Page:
Rutgers professor discusses mild winter, low snowfall in New Jersey

<p>This past January was ranked as the ninth mildest winter in New Jersey since 1895.</p>

This past January was ranked as the ninth mildest winter in New Jersey since 1895.

David Robinson, the New Jersey State Climatologist and a distinguished professor in the Department of Geography, detailed the mild winter and low snowfall New Jersey is facing this year, according to a University press release.

“According to preliminary data, January 2020 in New Jersey was the ninth mildest since records commenced in 1895, averaging 37.3 degrees — 6.6 degrees above average,” Robinson said, according to the release. “It was also dry, with 70% of normal precipitation (rain and melted snow), ranking 26th driest on record. Snowfall averaged 1.3 inches statewide, which was 5.9 inches below average. It ranks as the 11th least snowiest January on record. The 0.1 inches of snow in South Jersey was just the third time that total or no snow accumulated in that region.”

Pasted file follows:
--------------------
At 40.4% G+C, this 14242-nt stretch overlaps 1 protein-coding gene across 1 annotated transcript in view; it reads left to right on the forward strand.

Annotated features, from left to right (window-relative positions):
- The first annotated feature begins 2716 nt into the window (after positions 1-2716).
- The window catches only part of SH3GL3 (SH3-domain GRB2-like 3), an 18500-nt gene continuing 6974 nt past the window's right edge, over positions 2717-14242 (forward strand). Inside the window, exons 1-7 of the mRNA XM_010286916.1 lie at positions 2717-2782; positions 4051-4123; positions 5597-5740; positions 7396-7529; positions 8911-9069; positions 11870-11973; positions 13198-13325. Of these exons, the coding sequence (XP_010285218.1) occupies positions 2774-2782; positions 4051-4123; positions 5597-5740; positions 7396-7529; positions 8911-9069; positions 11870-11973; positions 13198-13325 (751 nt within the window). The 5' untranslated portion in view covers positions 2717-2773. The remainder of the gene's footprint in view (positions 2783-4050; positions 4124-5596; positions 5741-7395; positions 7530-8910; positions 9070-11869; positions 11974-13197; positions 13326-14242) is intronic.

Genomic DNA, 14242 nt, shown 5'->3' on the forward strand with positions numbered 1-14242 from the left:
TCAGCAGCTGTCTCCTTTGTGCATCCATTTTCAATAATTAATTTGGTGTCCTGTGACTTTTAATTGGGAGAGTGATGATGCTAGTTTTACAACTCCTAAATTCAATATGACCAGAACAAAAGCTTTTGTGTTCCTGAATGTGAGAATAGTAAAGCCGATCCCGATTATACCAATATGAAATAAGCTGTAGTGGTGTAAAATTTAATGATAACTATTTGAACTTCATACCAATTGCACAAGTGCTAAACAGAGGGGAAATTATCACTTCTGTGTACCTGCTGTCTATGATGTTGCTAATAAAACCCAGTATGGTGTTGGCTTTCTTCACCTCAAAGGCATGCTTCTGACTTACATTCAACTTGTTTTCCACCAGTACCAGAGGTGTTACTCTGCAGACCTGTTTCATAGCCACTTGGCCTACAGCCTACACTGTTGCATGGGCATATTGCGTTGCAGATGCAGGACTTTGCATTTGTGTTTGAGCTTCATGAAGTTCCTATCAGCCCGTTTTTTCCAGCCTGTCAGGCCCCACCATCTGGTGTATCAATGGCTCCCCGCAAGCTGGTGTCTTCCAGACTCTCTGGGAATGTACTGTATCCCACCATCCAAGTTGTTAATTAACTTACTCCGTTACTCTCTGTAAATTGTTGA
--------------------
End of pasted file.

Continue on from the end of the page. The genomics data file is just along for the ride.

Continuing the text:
Robinson also overlooks the Rutgers New Jersey Weather Network and helps organize the New Jersey Community Collaborative Rain, Hail and Snow Network, according to the release.

“With cold air confined to the Arctic, most of the precipitation fell as rain and any snow that fell melted rather quickly,” Robinson said, according to the release. “The snow season to date has seen an average of 4.5 inches in New Jersey. This ranks as the 19th slowest start of the snow season. But don’t put the shovels and cross-country skis away quite yet. Despite February likely getting off to a mild start, there still remains plenty of time for snow to fall. In fact, the last three snow seasons have seen the largest monthly totals in March.”

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